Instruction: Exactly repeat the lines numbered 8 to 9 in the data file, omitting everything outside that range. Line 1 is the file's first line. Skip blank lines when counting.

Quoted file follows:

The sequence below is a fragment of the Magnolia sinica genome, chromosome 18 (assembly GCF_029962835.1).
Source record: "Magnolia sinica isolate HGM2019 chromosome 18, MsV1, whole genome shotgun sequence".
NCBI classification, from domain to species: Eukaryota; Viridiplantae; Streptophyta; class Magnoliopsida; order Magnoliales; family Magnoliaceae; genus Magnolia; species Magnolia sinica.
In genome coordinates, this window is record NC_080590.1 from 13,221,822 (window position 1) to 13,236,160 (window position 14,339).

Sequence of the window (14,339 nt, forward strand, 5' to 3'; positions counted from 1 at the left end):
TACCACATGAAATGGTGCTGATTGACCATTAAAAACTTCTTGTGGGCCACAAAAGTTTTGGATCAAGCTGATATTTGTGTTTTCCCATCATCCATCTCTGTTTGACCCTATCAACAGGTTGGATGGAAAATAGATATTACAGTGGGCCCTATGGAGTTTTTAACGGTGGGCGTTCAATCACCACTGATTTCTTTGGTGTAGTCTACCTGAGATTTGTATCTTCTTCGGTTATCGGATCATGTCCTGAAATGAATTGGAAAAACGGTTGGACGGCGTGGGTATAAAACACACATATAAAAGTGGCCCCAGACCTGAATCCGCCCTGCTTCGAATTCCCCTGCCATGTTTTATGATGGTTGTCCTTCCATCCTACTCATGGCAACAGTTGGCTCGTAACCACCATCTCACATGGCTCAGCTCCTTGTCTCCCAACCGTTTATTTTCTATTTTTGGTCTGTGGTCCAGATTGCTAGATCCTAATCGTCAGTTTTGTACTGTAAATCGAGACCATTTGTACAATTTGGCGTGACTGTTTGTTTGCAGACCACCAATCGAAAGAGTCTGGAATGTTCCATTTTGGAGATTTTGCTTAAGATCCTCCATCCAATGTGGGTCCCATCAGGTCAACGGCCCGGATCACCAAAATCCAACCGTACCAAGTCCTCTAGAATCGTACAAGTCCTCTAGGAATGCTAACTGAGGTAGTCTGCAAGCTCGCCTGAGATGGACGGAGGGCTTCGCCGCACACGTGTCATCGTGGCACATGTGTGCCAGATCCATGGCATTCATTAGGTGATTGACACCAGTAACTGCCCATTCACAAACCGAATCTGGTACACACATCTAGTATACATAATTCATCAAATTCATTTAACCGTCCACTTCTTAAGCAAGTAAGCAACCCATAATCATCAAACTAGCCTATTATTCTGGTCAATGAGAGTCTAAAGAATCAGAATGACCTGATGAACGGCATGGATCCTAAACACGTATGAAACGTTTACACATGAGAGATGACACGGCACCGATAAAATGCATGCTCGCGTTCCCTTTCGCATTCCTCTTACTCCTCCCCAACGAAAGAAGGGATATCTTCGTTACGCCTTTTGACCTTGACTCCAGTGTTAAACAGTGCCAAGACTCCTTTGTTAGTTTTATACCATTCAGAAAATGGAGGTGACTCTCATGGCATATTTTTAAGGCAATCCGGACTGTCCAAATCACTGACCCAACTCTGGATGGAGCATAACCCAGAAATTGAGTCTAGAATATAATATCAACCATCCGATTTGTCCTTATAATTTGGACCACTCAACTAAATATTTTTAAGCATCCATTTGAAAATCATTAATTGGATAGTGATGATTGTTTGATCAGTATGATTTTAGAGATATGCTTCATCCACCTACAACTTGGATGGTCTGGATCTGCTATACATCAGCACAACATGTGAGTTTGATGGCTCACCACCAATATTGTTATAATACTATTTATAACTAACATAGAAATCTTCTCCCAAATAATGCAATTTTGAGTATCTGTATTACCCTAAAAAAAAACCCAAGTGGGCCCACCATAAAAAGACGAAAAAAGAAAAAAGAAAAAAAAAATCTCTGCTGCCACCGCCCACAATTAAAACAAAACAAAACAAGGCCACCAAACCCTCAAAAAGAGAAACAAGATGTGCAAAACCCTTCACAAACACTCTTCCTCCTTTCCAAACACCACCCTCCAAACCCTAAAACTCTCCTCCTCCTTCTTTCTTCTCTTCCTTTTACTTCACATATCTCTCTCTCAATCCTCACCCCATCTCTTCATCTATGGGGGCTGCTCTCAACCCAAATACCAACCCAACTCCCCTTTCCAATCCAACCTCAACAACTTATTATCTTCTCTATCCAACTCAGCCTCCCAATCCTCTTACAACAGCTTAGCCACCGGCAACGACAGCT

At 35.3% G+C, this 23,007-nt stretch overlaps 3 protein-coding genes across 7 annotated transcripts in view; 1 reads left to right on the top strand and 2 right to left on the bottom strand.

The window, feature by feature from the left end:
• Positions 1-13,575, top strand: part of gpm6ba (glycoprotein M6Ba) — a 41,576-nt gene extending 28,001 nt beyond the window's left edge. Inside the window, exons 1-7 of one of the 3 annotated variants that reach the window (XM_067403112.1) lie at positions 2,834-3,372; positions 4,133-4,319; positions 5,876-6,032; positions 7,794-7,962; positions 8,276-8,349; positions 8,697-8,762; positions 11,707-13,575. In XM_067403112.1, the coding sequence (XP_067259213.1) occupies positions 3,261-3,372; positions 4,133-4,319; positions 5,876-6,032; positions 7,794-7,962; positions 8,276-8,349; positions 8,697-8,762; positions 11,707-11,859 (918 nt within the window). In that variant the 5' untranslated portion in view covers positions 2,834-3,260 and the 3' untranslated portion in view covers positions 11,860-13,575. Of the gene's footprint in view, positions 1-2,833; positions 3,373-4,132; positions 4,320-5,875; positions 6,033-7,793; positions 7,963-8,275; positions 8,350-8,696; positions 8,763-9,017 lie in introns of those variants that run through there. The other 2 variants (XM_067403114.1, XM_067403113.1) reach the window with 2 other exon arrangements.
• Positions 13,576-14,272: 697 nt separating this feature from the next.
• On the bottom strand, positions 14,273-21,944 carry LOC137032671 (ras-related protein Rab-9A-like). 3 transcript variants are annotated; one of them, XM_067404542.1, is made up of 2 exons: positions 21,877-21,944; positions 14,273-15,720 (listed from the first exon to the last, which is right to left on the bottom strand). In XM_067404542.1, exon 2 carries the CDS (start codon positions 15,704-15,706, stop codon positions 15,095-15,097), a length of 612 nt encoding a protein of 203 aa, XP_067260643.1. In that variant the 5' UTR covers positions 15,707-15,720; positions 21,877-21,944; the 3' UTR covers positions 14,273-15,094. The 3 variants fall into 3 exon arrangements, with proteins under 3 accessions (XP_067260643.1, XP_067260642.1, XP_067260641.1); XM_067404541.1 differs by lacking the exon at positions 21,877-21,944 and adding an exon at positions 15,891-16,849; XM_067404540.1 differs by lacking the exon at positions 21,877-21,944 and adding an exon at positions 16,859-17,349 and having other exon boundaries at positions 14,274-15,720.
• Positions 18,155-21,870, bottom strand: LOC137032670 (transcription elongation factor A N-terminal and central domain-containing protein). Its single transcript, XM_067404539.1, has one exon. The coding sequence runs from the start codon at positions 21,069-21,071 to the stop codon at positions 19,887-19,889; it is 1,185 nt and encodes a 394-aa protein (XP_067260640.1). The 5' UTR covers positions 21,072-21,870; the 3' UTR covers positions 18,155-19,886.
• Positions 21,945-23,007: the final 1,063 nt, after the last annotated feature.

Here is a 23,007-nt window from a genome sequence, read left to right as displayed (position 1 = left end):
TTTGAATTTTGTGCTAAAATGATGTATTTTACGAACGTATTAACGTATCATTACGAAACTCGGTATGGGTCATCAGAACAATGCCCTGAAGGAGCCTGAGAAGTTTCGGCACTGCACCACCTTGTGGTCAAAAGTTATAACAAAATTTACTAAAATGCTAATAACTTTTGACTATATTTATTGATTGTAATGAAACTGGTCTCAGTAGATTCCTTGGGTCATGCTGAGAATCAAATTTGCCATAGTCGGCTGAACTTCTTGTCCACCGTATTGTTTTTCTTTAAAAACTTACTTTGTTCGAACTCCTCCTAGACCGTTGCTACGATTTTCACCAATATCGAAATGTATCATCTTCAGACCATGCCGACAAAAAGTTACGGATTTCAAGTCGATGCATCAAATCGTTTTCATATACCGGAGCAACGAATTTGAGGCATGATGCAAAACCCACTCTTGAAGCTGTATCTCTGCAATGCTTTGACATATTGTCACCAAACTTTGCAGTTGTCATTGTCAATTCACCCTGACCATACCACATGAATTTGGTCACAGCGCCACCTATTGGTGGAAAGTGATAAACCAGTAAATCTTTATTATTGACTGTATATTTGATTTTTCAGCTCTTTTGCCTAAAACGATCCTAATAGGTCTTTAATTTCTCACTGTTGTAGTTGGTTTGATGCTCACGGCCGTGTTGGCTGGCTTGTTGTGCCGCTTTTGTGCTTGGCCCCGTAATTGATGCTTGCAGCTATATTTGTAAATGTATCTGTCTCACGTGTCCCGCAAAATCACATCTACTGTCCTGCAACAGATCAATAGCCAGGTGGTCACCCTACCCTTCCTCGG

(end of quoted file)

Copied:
The window, feature by feature from the left end:
• Positions 1-13,575, top strand: part of gpm6ba (glycoprotein M6Ba) — a 41,576-nt gene extending 28,001 nt beyond the window's left edge. Inside the window, exons 1-7 of one of the 3 annotated variants that reach the window (XM_067403112.1) lie at positions 2,834-3,372; positions 4,133-4,319; positions 5,876-6,032; positions 7,794-7,962; positions 8,276-8,349; positions 8,697-8,762; positions 11,707-13,575. In XM_067403112.1, the coding sequence (XP_067259213.1) occupies positions 3,261-3,372; positions 4,133-4,319; positions 5,876-6,032; positions 7,794-7,962; positions 8,276-8,349; positions 8,697-8,762; positions 11,707-11,859 (918 nt within the window). In that variant the 5' untranslated portion in view covers positions 2,834-3,260 and the 3' untranslated portion in view covers positions 11,860-13,575. Of the gene's footprint in view, positions 1-2,833; positions 3,373-4,132; positions 4,320-5,875; positions 6,033-7,793; positions 7,963-8,275; positions 8,350-8,696; positions 8,763-9,017 lie in introns of those variants that run through there. The other 2 variants (XM_067403114.1, XM_067403113.1) reach the window with 2 other exon arrangements.